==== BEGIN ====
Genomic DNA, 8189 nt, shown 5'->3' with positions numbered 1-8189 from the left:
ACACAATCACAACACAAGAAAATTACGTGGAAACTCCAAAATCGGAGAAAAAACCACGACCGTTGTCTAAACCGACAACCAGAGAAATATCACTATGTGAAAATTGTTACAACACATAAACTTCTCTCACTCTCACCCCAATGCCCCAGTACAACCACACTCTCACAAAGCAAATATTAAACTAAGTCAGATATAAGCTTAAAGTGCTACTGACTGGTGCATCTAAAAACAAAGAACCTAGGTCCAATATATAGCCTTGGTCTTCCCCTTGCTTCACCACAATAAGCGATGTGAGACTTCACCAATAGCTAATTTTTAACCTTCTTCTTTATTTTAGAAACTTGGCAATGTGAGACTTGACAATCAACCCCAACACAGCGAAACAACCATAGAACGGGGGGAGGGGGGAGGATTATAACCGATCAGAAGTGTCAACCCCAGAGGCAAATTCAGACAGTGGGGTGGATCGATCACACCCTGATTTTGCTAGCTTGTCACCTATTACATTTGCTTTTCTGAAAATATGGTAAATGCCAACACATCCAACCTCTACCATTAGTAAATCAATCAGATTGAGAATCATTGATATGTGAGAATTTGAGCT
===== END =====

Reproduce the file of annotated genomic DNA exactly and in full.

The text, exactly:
Genomic DNA, 8189 nt, shown 5'->3' with positions numbered 1-8189 from the left:
ACACAATCACAACACAAGAAAATTACGTGGAAACTCCAAAATCGGAGAAAAAACCACGACCGTTGTCTAAACCGACAACCAGAGAAATATCACTATGTGAAAATTGTTACAACACATAAACTTCTCTCACTCTCACCCCAATGCCCCAGTACAACCACACTCTCACAAAGCAAATATTAAACTAAGTCAGATATAAGCTTAAAGTGCTACTGACTGGTGCATCTAAAAACAAAGAACCTAGGTCCAATATATAGCCTTGGTCTTCCCCTTGCTTCACCACAATAAGCGATGTGAGACTTCACCAATAGCTAATTTTTAACCTTCTTCTTTATTTTAGAAACTTGGCAATGTGAGACTTGACAATCAACCCCAACACAGCGAAACAACCATAGAACGGGGGGAGGGGGGAGGATTATAACCGATCAGAAGTGTCAACCCCAGAGGCAAATTCAGACAGTGGGGTGGATCGATCACACCCTGATTTTGCTAGCTTGTCACCTATTACATTTGCTTTTCTGAAAATATGGTAAATGCCAACACATCCAACCTCTACCATTAGTAAATCAATCAGATTGAGAATCATTGATATGTGAGAATTTGAGCT